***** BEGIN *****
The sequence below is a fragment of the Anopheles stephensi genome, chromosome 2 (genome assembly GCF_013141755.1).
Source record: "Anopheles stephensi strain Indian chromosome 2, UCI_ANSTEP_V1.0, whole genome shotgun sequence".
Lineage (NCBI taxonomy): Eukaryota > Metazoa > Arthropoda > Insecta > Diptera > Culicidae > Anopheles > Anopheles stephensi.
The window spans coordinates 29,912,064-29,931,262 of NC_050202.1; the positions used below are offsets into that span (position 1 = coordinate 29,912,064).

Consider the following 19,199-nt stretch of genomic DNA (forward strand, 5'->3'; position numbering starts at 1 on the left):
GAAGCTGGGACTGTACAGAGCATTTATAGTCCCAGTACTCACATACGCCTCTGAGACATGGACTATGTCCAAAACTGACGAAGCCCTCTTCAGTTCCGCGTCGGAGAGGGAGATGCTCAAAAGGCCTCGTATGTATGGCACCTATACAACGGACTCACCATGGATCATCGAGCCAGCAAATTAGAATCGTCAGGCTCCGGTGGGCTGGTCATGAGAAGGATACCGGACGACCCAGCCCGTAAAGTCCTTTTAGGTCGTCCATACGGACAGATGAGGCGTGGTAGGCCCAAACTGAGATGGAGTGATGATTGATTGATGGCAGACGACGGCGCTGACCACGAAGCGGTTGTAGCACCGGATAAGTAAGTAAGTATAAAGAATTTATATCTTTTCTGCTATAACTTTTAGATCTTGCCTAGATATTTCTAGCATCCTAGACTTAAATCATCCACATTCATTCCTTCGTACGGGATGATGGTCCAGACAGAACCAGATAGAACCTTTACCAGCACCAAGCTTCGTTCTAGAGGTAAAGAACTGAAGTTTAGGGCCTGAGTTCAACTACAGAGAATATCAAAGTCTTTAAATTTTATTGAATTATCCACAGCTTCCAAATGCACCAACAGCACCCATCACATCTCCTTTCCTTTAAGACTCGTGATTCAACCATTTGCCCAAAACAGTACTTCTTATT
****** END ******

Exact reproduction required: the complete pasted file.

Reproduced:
The sequence below is a fragment of the Anopheles stephensi genome, chromosome 2 (genome assembly GCF_013141755.1).
Source record: "Anopheles stephensi strain Indian chromosome 2, UCI_ANSTEP_V1.0, whole genome shotgun sequence".
Lineage (NCBI taxonomy): Eukaryota > Metazoa > Arthropoda > Insecta > Diptera > Culicidae > Anopheles > Anopheles stephensi.
The window spans coordinates 29,912,064-29,931,262 of NC_050202.1; the positions used below are offsets into that span (position 1 = coordinate 29,912,064).

Consider the following 19,199-nt stretch of genomic DNA (forward strand, 5'->3'; position numbering starts at 1 on the left):
GAAGCTGGGACTGTACAGAGCATTTATAGTCCCAGTACTCACATACGCCTCTGAGACATGGACTATGTCCAAAACTGACGAAGCCCTCTTCAGTTCCGCGTCGGAGAGGGAGATGCTCAAAAGGCCTCGTATGTATGGCACCTATACAACGGACTCACCATGGATCATCGAGCCAGCAAATTAGAATCGTCAGGCTCCGGTGGGCTGGTCATGAGAAGGATACCGGACGACCCAGCCCGTAAAGTCCTTTTAGGTCGTCCATACGGACAGATGAGGCGTGGTAGGCCCAAACTGAGATGGAGTGATGATTGATTGATGGCAGACGACGGCGCTGACCACGAAGCGGTTGTAGCACCGGATAAGTAAGTAAGTATAAAGAATTTATATCTTTTCTGCTATAACTTTTAGATCTTGCCTAGATATTTCTAGCATCCTAGACTTAAATCATCCACATTCATTCCTTCGTACGGGATGATGGTCCAGACAGAACCAGATAGAACCTTTACCAGCACCAAGCTTCGTTCTAGAGGTAAAGAACTGAAGTTTAGGGCCTGAGTTCAACTACAGAGAATATCAAAGTCTTTAAATTTTATTGAATTATCCACAGCTTCCAAATGCACCAACAGCACCCATCACATCTCCTTTCCTTTAAGACTCGTGATTCAACCATTTGCCCAAAACAGTACTTCTTATT